The champagne house Veuve Clicquot hides an extremely exciting story about how the founder's wife suddenly found herself having to develop the champagne house further after her husband Philippe Clicquot died of a high fever.
She was only 27 years old and knew nothing about champagne, until today, when it is a world-renowned champagne house that has some of the finest bubbles.
The story behind Veuve Clicquot champagne
Widow Clicquot dates back to the year 1722, when one of the oldest champagne houses, which still produces champagne to this day, was founded. The champagne house, which is located in northern France, was founded by Philippe Clicquot , and has subsequently become one of the world's largest champagne producers. One of the reasons why the champagne house is one of the largest is because in 1810 the champagne house invented vintage champagne, and in 1818 Veuve was Clicquot the first champagne house to produce rosé. They did this by mixing white champagne wine with regular red wine. This means that the idea and production methods around rosé, which are used worldwide today, were invented by Veuve The Clicquot champagne house. When Philippe Clicquot died, his son, Francois, took over the champagne house. In 1805 Francios died Clicquot , and then his wife, Barbe-Nicole Clicquot , took over Ponsardin , the champagne house at the age of 27, where she continued to run the house together with Comte Edouard Werlé and cellar master Antoine Müller.
The Yellow Widow
Veuve means widow in French. That the champagne that most Danes know today under the name Veuve Clicquot , nicknamed The Yellow Widow, is due to a young French woman named Barbe-Nicole Clicquot Ponsardine . Madame Clicquot , as she was called, lost her husband, Francios Clicquot , after only seven years of marriage, when he died of an inexplicable fever, leaving her with a three-year-old daughter and the Clicquot Champagne company, in which he had invested every bit of the family fortune.
Widow and single mother at 27 years old
The year was 1805, Madame Clicquot was 27 years old, and she knew nothing about champagne, winemaking or running a business. Despite the fact that 200 years ago it was extremely controversial for a woman to deal with anything other than children and embroidery, the gifted and strong-willed Madame Clicquot decided to take charge of her husband's business and carry it on. . But the world was male-dominated, and Madame Clicquot in particular had to fight so that her husband's legacy was not forgotten. It would temporarily prove to be a wise decision. After hard times, when Madame Clicquot had to sell her jewelry and borrow money to keep the business running, she managed to hit a gold mine by breaking through to the Czar's court in Russia and developing other new markets where she could increase the sales of her man's Clicquot Champagne, which she had meanwhile renamed Veuve Clicquot . Despite the fact that Madame Clicquot had no knowledge of champagne production , distribution or sales, Veuve is Clicquot has become one of the largest champagne houses in recent times.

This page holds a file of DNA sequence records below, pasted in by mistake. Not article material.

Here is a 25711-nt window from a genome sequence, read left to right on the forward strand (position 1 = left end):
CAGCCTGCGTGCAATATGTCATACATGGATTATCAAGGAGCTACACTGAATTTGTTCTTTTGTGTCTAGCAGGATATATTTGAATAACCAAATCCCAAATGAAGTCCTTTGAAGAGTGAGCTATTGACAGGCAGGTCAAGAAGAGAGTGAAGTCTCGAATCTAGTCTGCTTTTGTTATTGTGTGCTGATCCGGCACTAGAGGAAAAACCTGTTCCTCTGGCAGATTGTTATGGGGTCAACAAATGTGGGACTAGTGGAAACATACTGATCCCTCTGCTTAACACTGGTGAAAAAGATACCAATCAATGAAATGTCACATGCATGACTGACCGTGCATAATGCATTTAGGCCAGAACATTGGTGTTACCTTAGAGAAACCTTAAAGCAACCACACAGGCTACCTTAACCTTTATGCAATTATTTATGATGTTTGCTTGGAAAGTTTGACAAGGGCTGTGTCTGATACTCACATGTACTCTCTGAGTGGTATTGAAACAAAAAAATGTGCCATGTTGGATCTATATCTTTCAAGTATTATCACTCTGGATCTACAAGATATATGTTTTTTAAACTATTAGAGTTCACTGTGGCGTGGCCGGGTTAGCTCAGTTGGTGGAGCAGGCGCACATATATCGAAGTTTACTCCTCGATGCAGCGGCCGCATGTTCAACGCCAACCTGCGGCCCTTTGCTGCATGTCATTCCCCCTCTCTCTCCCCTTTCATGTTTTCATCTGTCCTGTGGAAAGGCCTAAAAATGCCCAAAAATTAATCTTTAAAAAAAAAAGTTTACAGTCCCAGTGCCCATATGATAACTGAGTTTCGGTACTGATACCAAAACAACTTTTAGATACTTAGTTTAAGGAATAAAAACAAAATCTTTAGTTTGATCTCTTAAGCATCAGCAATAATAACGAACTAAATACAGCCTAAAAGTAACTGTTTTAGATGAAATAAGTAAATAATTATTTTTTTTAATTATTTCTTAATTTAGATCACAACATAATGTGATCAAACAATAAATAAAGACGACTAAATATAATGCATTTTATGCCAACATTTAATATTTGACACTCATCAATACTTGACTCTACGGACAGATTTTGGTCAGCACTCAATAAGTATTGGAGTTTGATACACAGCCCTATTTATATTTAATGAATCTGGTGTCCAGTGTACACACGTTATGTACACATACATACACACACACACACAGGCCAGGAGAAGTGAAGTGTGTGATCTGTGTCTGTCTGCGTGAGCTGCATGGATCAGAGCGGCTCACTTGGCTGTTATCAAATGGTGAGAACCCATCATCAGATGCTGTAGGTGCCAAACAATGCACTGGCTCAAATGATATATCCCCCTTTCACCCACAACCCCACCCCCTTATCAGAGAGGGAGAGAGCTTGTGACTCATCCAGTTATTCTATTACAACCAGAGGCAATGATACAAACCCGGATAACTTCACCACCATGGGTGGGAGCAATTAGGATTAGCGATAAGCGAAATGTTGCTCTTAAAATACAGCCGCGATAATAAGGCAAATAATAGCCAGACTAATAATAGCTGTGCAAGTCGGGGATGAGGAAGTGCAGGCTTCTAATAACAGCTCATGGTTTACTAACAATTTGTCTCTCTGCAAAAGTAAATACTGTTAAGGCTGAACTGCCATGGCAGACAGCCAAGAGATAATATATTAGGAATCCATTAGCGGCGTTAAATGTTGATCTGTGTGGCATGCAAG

Revolutionized champagne production
Although Madame Clicquot died in 1866, she still bears a large part of the credit for making champagne the fantastic, bubbly, crystal clear drink we know today. It was she who developed the process in champagne production called remuage , which all champagne producers have since adopted, and which is still used today by small or very traditional champagne producers, where the champagne is still handmade, and thus not produced by use of machines.
Saw holes in the kitchen table
Already the year after her husband's death, Madame Clicquot began to work on solving the problem that 200 years ago champagne was often a somewhat cloudy and less bubbly affair than we know today, because back then you had to pour the wine over to remove the precipitate, which rarely succeeded completely. The enterprising Madame saw holes in a kitchen tabletop. In the holes, she placed the champagne bottles bottom up, then systematically shook and turned them every two or three days until all the sediment had collected in the neck of the bottle. The method means that when the neck is then dipped into an ice-cold liquid so that the contents freeze to ice, the small plug of sediment can be removed without the champagne gushing out. It prevents the wine from losing its beautiful bubbles or coming into contact with oxygen, making the wine bad and less durable.
A good manager hires good people
No manager can do without good people, and Madame Clicquot had a keen eye for hiring the right people, including her cellar master who helped her refine the remuage system and a skilled and above all honest businessman who worked for her for 50 years. His name was Edouard Werlé and he became her friend and business partner. When she died aged 89 in 1866, she left the company to him.
Veuve Clicquot Brut champagne
In conclusion, it is essential to start from Veuve Clicquots , Brut. This is their traditional champagne which is quite intense and powerful with a fantastic touch of citrus fruits. The special thing about Veuve Clucqout Brut, is that the mixing ratio between the grapes varies each year depending on the harvest. This ensures that the house can make as consistent a champagne as possible. This results in an exquisite champagne that has a nice balance between power and freshness. Make sure the champagne is at the right temperature, preferably chilled to 8-10°C. If the champagne is served at this temperature , the nuances of taste will truly show, and it will be possible to taste the different aromas of the champagne to a greater extent. If the champagne gets cooler, it will affect the taste experience.